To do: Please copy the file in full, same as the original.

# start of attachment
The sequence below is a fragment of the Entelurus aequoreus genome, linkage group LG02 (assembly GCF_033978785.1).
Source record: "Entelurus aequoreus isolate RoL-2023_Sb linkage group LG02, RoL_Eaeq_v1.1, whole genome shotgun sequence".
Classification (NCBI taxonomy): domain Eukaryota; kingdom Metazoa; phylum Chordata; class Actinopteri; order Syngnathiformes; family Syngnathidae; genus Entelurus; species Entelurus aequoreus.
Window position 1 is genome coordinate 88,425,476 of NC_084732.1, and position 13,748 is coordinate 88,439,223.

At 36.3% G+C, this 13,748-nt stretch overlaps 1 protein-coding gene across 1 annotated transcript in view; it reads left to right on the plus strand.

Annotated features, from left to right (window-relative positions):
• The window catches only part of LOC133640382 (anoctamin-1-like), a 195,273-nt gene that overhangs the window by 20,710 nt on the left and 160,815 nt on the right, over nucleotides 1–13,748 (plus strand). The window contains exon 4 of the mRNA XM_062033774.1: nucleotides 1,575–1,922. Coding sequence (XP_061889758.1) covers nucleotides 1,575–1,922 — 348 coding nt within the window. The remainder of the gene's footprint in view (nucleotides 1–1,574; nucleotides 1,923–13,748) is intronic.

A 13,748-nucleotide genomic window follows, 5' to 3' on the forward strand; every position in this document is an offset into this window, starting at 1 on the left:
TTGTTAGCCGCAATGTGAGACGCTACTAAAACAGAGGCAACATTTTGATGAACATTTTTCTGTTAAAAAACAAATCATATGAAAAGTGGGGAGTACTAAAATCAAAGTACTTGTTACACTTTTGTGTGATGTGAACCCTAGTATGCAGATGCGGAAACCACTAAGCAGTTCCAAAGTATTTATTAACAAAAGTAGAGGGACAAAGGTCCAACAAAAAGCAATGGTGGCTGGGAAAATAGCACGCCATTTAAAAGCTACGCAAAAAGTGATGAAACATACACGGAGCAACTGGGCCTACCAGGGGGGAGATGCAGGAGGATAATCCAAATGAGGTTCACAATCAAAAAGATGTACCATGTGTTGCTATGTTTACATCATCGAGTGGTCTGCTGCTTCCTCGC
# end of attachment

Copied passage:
The sequence below is a fragment of the Entelurus aequoreus genome, linkage group LG02 (assembly GCF_033978785.1).
Source record: "Entelurus aequoreus isolate RoL-2023_Sb linkage group LG02, RoL_Eaeq_v1.1, whole genome shotgun sequence".
Classification (NCBI taxonomy): domain Eukaryota; kingdom Metazoa; phylum Chordata; class Actinopteri; order Syngnathiformes; family Syngnathidae; genus Entelurus; species Entelurus aequoreus.
Window position 1 is genome coordinate 88,425,476 of NC_084732.1, and position 13,748 is coordinate 88,439,223.

At 36.3% G+C, this 13,748-nt stretch overlaps 1 protein-coding gene across 1 annotated transcript in view; it reads left to right on the plus strand.

Annotated features, from left to right (window-relative positions):
• The window catches only part of LOC133640382 (anoctamin-1-like), a 195,273-nt gene that overhangs the window by 20,710 nt on the left and 160,815 nt on the right, over nucleotides 1–13,748 (plus strand). The window contains exon 4 of the mRNA XM_062033774.1: nucleotides 1,575–1,922. Coding sequence (XP_061889758.1) covers nucleotides 1,575–1,922 — 348 coding nt within the window. The remainder of the gene's footprint in view (nucleotides 1–1,574; nucleotides 1,923–13,748) is intronic.

A 13,748-nucleotide genomic window follows, 5' to 3' on the forward strand; every position in this document is an offset into this window, starting at 1 on the left:
TTGTTAGCCGCAATGTGAGACGCTACTAAAACAGAGGCAACATTTTGATGAACATTTTTCTGTTAAAAAACAAATCATATGAAAAGTGGGGAGTACTAAAATCAAAGTACTTGTTACACTTTTGTGTGATGTGAACCCTAGTATGCAGATGCGGAAACCACTAAGCAGTTCCAAAGTATTTATTAACAAAAGTAGAGGGACAAAGGTCCAACAAAAAGCAATGGTGGCTGGGAAAATAGCACGCCATTTAAAAGCTACGCAAAAAGTGATGAAACATACACGGAGCAACTGGGCCTACCAGGGGGGAGATGCAGGAGGATAATCCAAATGAGGTTCACAATCAAAAAGATGTACCATGTGTTGCTATGTTTACATCATCGAGTGGTCTGCTGCTTCCTCGC